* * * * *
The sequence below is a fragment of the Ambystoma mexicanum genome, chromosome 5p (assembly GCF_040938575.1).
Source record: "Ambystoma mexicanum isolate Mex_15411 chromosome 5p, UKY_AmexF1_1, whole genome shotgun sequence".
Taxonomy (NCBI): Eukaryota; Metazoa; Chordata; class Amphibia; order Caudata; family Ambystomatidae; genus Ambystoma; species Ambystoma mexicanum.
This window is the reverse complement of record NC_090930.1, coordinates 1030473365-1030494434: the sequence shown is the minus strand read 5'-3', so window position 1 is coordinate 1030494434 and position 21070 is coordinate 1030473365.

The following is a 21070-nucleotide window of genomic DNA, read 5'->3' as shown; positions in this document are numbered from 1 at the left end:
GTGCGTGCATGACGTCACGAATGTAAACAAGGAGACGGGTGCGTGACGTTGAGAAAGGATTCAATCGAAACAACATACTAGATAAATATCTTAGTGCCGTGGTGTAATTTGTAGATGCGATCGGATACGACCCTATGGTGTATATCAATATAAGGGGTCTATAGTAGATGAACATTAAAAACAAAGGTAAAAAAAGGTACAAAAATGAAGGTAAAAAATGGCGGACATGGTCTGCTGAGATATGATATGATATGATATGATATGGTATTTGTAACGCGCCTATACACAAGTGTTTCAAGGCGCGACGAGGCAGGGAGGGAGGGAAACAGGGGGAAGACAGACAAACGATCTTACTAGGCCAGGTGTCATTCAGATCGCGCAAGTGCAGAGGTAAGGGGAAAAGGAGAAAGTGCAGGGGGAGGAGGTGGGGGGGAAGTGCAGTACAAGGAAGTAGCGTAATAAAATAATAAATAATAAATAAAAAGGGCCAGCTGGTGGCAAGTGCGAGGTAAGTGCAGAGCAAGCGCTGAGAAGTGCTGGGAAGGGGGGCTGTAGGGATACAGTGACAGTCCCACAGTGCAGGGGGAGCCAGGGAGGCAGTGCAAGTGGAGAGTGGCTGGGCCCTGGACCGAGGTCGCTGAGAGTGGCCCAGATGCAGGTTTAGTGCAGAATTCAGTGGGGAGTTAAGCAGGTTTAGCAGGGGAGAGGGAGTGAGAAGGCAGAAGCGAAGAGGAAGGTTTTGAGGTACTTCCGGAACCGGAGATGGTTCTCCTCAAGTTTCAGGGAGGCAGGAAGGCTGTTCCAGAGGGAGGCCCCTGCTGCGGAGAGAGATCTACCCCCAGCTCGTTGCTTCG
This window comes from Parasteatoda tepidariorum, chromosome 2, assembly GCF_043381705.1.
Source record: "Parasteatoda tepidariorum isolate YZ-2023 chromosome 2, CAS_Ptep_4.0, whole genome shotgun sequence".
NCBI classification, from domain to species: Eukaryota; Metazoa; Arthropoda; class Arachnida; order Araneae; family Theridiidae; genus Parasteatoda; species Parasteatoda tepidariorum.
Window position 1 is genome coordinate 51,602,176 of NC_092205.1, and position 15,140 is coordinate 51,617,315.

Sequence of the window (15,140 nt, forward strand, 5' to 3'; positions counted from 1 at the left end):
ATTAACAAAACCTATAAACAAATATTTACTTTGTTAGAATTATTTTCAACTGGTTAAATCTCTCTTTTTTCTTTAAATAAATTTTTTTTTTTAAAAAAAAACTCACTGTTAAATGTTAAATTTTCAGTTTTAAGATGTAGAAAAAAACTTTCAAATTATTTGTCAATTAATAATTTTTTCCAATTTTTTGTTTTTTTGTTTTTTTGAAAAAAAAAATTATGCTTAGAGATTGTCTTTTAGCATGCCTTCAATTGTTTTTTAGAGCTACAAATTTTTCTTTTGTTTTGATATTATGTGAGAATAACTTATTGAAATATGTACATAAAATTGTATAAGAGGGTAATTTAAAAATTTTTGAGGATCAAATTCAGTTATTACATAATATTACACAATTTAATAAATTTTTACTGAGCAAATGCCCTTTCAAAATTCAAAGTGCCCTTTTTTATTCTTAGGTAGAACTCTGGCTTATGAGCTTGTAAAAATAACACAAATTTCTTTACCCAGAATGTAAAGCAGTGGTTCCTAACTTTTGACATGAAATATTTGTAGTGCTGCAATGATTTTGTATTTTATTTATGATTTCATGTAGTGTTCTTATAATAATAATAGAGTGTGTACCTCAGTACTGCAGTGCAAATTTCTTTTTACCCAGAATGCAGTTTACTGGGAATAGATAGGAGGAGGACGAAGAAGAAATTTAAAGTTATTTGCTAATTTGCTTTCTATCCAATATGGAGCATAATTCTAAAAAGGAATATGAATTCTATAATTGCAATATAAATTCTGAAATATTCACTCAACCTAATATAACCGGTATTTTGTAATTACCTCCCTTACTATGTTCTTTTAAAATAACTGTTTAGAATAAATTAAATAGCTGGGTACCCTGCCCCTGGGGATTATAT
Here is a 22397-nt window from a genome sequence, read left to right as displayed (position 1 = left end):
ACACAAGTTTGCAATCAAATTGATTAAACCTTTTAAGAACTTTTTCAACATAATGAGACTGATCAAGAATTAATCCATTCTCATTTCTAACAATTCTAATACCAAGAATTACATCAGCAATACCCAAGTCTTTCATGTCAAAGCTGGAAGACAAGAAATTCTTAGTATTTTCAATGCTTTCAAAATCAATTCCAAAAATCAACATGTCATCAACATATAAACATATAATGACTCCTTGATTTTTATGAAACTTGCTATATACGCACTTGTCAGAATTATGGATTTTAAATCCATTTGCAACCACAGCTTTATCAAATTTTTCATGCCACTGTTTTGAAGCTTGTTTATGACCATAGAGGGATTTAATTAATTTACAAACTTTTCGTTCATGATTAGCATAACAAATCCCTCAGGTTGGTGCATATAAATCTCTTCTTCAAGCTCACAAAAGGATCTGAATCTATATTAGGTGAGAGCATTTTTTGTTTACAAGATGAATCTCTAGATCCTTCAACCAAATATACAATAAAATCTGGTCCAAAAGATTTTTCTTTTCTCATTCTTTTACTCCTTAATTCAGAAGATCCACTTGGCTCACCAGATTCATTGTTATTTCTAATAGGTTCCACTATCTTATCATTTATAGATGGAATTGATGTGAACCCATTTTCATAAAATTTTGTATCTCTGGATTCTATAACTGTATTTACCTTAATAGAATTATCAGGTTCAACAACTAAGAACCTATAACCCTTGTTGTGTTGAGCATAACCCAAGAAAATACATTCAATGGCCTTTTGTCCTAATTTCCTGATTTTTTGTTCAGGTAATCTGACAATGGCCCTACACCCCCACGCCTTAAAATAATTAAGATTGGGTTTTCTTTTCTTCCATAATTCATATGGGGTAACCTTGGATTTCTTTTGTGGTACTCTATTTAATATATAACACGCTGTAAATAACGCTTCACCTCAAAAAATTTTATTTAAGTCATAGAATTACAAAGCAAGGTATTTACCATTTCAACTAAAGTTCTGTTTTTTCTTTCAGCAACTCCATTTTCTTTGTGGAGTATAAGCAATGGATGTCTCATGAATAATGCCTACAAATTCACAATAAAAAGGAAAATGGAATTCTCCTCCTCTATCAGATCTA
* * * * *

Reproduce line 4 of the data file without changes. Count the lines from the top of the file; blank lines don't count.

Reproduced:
This window is the reverse complement of record NC_090930.1, coordinates 1030473365-1030494434: the sequence shown is the minus strand read 5'-3', so window position 1 is coordinate 1030494434 and position 21070 is coordinate 1030473365.